One Last Meal at Brooklyn’s Del Rio Diner, an Institution for 40 Years


Like a lot of American diners, Del Rio was entirely unremarkable: Cakes and pies enshrined in cases under fluorescent lights. Waiters in black vests and white button-down shirts. The Mets on TV. A generation ago, New York City had about 1,000 diners just like this one. Last year, it had less than 400. From its first day in 1976 until yesterday, its last, Del Rio basically never changed, and never needed to.

Breakfast yesterday was a wake of sorts, as locals came to the diner located at the border of Gravesend and Bensonhurst to pay their respects and perform their rituals.

Rose Viets, 22, and her family finished their meal, as they always have, by playing Billy Joel’s “Scenes From An Italian Restaurant” — song number 0207 — on the AMI CD Wallette Jukebox.

Richard Castricone, 58, ordered the challah French toast with sliced bananas and powdered cinnamon, his special for 40 years, starting when his mother, Celia, was a waitress here. Eddie Speranza, 58, wearing his Del Rio softball jersey, reminisced about the first local championship his team won in 1981, and the surf and turf they ate here right after.

Sunday mornings are pretty busy at Del Rio, co-owner Larry Georgeton, 66, told me. But yesterday was unusually packed, and some people had to wait outside for an hour to get a table. Usually, around this time, Georgeton would be climbing around in the refrigerators downstairs with a clipboard, taking stock and calculating food orders for the upcoming week. But he was done with that now. Today, all he needed to do was dispense handshakes and hugs.

“These are the last goodbyes. That’s why everyone’s coming, the nostalgia,” he said, perched on a stool by the counter, where he was chatting with Georgette Barrile, who waited tables here for sixteen years, until 1997.

Georgeton, a Long Island native, opened the place with his brother-in-law, Jimmy Vlamis, and a friend, Teddy Mavromichalis, when he was 26. Their kids didn’t want in on the business, and he said he’d rather they work a little less hard and a little less long. Georgeton says there was a time when he didn’t take a day off for nine years.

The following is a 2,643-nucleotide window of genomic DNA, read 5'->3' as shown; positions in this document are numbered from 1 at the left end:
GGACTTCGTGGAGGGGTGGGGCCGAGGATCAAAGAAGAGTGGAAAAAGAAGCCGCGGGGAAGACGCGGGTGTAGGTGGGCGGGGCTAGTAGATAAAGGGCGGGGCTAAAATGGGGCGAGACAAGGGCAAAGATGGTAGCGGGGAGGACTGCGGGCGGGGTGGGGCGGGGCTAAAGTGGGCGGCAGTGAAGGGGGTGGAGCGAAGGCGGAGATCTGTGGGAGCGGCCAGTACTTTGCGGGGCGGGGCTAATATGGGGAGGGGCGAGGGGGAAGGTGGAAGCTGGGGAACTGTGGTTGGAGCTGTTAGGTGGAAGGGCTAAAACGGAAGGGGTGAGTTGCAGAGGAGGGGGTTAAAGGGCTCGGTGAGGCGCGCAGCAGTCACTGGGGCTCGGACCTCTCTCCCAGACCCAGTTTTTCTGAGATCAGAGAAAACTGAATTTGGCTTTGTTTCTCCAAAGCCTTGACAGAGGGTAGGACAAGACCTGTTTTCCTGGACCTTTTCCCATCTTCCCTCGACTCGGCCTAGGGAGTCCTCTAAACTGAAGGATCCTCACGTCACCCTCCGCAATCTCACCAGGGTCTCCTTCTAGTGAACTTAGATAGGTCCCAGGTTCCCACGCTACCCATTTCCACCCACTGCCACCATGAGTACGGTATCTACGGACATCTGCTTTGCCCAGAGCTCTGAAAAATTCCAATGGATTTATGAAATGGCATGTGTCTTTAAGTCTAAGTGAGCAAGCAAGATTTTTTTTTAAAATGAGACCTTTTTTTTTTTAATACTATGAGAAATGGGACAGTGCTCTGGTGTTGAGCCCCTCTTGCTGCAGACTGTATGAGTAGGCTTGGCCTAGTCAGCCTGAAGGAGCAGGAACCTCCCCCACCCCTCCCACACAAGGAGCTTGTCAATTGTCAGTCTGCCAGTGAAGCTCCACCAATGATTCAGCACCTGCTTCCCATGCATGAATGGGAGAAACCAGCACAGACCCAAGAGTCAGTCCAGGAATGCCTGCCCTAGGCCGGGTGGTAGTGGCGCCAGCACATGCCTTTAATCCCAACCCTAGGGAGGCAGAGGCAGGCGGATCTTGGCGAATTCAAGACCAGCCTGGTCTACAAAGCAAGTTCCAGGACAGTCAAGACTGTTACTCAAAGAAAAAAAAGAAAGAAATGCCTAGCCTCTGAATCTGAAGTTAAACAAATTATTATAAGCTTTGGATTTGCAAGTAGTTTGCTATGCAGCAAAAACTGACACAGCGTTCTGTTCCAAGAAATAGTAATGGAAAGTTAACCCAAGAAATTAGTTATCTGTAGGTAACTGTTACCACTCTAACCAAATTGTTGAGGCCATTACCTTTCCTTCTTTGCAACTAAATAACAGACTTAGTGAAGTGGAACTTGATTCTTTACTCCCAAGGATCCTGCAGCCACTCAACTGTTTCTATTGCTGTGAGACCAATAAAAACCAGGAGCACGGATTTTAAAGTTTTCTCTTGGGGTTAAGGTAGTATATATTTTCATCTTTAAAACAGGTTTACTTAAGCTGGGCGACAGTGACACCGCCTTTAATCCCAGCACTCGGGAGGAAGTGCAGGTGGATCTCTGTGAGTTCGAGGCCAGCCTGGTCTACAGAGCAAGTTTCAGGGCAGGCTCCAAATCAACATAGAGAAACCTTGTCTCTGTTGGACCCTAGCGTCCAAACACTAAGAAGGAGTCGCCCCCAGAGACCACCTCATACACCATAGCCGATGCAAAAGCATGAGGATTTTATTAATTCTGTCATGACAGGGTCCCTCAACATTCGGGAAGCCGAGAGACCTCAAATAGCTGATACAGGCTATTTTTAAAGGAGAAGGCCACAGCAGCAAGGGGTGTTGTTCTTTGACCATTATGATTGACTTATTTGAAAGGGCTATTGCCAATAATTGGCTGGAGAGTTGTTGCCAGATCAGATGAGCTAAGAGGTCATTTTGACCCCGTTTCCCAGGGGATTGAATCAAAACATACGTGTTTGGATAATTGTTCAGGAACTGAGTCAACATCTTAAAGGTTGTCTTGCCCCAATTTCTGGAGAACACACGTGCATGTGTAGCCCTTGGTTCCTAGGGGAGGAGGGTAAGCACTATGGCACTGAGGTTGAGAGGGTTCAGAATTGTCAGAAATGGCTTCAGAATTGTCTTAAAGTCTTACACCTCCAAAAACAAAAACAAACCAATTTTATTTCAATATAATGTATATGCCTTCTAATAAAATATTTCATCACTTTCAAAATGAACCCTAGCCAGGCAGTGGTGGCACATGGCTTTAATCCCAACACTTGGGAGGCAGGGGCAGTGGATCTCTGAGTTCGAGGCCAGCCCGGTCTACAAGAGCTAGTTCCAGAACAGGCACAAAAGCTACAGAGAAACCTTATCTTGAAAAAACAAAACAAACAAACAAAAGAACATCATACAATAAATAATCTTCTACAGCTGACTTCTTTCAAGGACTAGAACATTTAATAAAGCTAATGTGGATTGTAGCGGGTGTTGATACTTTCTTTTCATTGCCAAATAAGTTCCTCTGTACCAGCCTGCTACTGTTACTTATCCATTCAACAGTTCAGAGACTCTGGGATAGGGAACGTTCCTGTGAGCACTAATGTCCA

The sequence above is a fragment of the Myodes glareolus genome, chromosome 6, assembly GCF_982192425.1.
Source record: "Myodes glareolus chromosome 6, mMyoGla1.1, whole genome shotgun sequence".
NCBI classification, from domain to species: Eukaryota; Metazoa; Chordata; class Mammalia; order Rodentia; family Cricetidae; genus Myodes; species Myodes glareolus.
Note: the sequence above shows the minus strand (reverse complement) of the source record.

Outside, I stood with 53-year-old Bradley Ellison as he finished his cigarette. He remembers when he was a kid and this lot was a hole in the ground, and said he could mark every chapter of his life at the Del Rio. He came here with his mother, who always used to get the lamb chops. He came here drunk and high at 3 a.m. after punk shows. He came here after nights working on a fishing boat in Sheepshead Bay. He’s here now with his daughter and his girlfriend, Alyce Gargano, 50. She ate at Del Rio after her Sweet Sixteen party, and also had her first date in the diner.

They live on Staten Island now, Ellison told me, and he hadn’t been to the diner in about three years, but when he found out the place was closing, he knew he had to come back one last time. “You’ll understand when you get old one day,” he said.

The owners of Del Rio also run Vegas Diner, a mile and a half away. That restaurant will remain in business.

“Vegas, yeah, it’s a diner,” Castricone says. “But not like this diner here.”